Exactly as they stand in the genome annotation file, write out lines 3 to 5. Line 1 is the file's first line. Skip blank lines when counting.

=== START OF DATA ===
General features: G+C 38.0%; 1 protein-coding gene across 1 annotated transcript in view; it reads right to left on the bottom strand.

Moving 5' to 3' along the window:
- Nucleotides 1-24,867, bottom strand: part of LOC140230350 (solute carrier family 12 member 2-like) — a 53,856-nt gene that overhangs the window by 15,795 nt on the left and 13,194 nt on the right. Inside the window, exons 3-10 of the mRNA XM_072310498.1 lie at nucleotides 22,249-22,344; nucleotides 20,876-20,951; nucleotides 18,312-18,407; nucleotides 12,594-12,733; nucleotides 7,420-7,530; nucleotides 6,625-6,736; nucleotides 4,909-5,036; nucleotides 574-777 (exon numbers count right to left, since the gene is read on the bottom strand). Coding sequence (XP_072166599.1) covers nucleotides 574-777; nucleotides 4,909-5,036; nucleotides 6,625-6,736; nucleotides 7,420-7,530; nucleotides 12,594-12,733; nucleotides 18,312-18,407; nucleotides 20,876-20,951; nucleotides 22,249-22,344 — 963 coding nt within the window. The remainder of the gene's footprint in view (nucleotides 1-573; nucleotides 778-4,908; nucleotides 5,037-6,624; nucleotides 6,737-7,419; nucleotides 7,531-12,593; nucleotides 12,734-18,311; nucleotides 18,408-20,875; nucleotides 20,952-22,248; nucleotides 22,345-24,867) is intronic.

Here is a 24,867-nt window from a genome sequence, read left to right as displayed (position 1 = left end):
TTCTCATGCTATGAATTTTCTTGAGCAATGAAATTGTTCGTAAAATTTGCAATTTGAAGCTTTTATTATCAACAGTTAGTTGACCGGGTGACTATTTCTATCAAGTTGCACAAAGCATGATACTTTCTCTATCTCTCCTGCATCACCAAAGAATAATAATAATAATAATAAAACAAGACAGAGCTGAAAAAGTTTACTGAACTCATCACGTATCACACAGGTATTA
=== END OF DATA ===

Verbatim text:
- Nucleotides 1-24,867, bottom strand: part of LOC140230350 (solute carrier family 12 member 2-like) — a 53,856-nt gene that overhangs the window by 15,795 nt on the left and 13,194 nt on the right. Inside the window, exons 3-10 of the mRNA XM_072310498.1 lie at nucleotides 22,249-22,344; nucleotides 20,876-20,951; nucleotides 18,312-18,407; nucleotides 12,594-12,733; nucleotides 7,420-7,530; nucleotides 6,625-6,736; nucleotides 4,909-5,036; nucleotides 574-777 (exon numbers count right to left, since the gene is read on the bottom strand). Coding sequence (XP_072166599.1) covers nucleotides 574-777; nucleotides 4,909-5,036; nucleotides 6,625-6,736; nucleotides 7,420-7,530; nucleotides 12,594-12,733; nucleotides 18,312-18,407; nucleotides 20,876-20,951; nucleotides 22,249-22,344 — 963 coding nt within the window. The remainder of the gene's footprint in view (nucleotides 1-573; nucleotides 778-4,908; nucleotides 5,037-6,624; nucleotides 6,737-7,419; nucleotides 7,531-12,593; nucleotides 12,734-18,311; nucleotides 18,408-20,875; nucleotides 20,952-22,248; nucleotides 22,345-24,867) is intronic.

Here is a 24,867-nt window from a genome sequence, read left to right as displayed (position 1 = left end):
TTCTCATGCTATGAATTTTCTTGAGCAATGAAATTGTTCGTAAAATTTGCAATTTGAAGCTTTTATTATCAACAGTTAGTTGACCGGGTGACTATTTCTATCAAGTTGCACAAAGCATGATACTTTCTCTATCTCTCCTGCATCACCAAAGAATAATAATAATAATAATAAAACAAGACAGAGCTGAAAAAGTTTACTGAACTCATCACGTATCACACAGGTATTA